If the image is blurred you may have moved the stamp before lifting off. If one area has not printed, this may be due to lack of pressure or not enough ink.

Heat Embossing

Step 1

powder is sprinkled over designBefore printing, wipe the cardstock with an anti static bag. This helps the powder shake off in step 2. Print the image using a clear embossing inkpad and then sprinkle over embossing powder. 20px breakStep 2

heat gun melts the powderShake off excess embossing powder and return it to the container. Now use a heat gun to melt the embossing powder. The heat melts the powder to a semi-liquid form and then it turns solid, leaving a slightly raised image. 20px breakTop Tip

An anti-static bag is a little pouch full of powder which, when wiped across card or paper, creates a skin-like layer. Thus when sprinkling embossing powder over an inked and stamped design the powder only sticks to the ink. No more unsightly specks or flicking away with paintbrushes! Available from stamp stores.

You might also like...
Share Your Story, Join the Discussion or Seek Advice..
Why not be the first to leave a comment for discussion, ask for advice or share your story...

If you'd like to ask a question one of our experts (workload permitting) or a helpful reader hopefully can help you... We also love comments and interesting stories

(never shown)
(never shown)
(never shown)
(never shown)
Enter word:
Latest Comments
  • Jojo74
    Re: Glossary of Knitting Terminology
    On my pattern on start it says cast on 37 stitches, commencing with 2nd row of 1x1 rib work 5 rows but after that goes to 6th…
    20 February 2019
  • Radhi
    Re: Sell Your Home Made Cards
    Hi, I am from a very small town from Gujarat...I want to sell my qulling envelope online .. please help me.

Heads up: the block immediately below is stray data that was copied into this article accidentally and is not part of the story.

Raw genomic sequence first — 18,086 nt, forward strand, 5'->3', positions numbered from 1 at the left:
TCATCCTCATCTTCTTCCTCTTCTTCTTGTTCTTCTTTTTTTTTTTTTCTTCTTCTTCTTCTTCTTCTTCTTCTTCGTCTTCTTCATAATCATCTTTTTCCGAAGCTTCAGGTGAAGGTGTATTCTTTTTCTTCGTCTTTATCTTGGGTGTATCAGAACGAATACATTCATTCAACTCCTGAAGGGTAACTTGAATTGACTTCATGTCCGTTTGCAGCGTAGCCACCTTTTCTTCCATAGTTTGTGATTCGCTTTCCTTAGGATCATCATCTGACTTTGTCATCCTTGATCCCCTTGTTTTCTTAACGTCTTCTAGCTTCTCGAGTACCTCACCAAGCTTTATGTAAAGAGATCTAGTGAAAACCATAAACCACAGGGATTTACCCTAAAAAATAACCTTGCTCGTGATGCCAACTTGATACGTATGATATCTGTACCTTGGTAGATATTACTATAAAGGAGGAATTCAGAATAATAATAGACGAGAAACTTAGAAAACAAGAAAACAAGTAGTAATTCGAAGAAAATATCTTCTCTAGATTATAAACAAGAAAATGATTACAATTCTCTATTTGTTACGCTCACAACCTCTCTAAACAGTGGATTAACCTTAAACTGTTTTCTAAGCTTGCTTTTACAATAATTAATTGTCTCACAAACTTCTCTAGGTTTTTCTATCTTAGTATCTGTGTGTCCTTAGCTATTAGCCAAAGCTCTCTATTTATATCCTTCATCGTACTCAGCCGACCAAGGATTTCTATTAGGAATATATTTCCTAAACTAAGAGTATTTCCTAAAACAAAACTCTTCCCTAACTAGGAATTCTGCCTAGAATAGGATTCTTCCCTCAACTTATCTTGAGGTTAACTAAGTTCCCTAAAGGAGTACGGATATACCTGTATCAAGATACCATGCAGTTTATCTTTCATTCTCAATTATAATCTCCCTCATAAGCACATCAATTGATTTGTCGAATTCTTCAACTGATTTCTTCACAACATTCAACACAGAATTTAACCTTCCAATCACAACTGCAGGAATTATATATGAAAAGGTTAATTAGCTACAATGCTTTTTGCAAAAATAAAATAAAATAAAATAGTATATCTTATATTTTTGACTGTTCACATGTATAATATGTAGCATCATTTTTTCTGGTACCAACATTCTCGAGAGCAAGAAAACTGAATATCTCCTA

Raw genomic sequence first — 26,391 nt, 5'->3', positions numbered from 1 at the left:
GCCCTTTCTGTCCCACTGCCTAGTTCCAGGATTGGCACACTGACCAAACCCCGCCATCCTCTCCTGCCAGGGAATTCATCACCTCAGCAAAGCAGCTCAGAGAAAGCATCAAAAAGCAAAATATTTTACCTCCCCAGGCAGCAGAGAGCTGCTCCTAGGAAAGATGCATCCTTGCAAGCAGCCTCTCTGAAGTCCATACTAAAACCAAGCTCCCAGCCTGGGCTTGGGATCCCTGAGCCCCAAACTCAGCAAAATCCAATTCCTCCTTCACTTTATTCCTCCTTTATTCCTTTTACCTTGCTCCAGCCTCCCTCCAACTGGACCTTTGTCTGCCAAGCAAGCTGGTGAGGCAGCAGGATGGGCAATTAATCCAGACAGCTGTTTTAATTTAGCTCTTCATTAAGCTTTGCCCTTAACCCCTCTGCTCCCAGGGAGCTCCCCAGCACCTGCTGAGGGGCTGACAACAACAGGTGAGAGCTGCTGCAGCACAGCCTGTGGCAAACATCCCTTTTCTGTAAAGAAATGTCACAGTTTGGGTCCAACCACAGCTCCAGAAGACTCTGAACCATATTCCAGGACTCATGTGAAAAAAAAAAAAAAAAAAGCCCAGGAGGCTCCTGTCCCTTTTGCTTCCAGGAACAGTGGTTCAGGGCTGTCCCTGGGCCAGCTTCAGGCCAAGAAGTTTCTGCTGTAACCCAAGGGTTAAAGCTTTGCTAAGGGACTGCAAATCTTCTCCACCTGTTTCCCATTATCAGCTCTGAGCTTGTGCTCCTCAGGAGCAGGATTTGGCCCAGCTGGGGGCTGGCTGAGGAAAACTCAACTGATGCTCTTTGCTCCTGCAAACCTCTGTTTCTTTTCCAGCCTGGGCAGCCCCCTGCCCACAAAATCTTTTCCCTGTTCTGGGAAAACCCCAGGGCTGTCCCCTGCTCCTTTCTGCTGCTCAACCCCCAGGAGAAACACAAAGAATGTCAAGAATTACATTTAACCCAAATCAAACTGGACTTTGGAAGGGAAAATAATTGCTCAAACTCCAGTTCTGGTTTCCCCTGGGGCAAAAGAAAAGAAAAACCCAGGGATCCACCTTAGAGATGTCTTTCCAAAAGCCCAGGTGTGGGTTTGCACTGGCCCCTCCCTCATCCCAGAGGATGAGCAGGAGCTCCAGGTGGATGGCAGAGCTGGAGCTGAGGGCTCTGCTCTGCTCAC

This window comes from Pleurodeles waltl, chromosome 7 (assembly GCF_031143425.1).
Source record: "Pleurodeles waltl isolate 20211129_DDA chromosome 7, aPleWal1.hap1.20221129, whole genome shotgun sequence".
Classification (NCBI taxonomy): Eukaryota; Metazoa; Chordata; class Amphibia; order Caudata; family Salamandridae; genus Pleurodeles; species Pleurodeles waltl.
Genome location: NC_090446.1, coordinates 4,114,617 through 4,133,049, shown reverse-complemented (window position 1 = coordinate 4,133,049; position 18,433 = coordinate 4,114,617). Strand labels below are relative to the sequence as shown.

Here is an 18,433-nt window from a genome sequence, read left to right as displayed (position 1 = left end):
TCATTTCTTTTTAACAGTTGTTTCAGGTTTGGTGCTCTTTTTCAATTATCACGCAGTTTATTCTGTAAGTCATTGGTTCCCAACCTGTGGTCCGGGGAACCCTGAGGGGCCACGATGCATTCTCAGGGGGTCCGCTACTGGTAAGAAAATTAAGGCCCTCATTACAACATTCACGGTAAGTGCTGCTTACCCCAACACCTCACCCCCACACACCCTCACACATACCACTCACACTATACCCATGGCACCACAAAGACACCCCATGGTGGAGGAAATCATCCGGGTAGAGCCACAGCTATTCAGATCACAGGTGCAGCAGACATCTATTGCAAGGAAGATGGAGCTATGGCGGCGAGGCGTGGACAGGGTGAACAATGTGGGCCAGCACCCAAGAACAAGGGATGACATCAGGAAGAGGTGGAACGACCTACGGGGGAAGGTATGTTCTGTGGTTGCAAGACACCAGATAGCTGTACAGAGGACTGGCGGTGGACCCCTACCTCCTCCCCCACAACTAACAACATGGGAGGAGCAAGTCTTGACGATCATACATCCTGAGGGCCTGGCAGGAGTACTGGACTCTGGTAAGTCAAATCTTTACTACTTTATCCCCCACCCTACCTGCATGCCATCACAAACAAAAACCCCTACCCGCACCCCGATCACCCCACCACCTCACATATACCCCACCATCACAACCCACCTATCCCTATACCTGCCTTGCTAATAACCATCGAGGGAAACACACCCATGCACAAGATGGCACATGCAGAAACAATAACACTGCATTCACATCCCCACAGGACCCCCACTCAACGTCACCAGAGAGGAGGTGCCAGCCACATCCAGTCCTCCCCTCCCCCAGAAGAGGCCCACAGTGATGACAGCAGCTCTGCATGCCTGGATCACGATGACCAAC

4 February 2019
  • Radhi
    Re: Sell Your Home Made Cards
    I want to sell my qulling envelope ...online .. Please help me.
    4 February 2019
  • Kazzalee
    Re: How to Felt Wool Sweaters
    Can you tell me what setting the machine should be on. Hot washed tends to be long is that ok. I have not done this before but am…
    15 January 2019
  • Granny P
    Re: Embellishments and Stickers for Card Making
    Can I use photos of peel off stickers from Zazzle as illustration on my personalised poem framed keepsakes that…
    14 January 2019
  • Kal
    Re: Sell Your Home Made Cards
    How to start selling greeting cards online and making extra money and starting a business around at home
    17 November 2018
  • Kal
    Re: Sell Your Home Made Cards
    I want to start selling greeting cards online I have to do a form to sign up to selling the cards for
    12 November 2018
  • Fiona
    Re: Making Wreaths
    Hello - how much moss should I buy for a wreath? It seems to be sold by weight .... Thanks!
    11 November 2018
  • Sue Lutz
    Re: Glossary of Knitting Terminology
    Want to make an English pattern but not sure of the following terms: 1.WL. fwd ? Does it mean a YO 2. ? W.O.P.K....NOT SURE…
    7 November 2018
    Re: Copyrighting Your Craft Designs
    My name is Nihal. I can give you 1-5 man 0r woman man power at my home. Making card or Assembling the blocks . I haven’t any…
    6 November 2018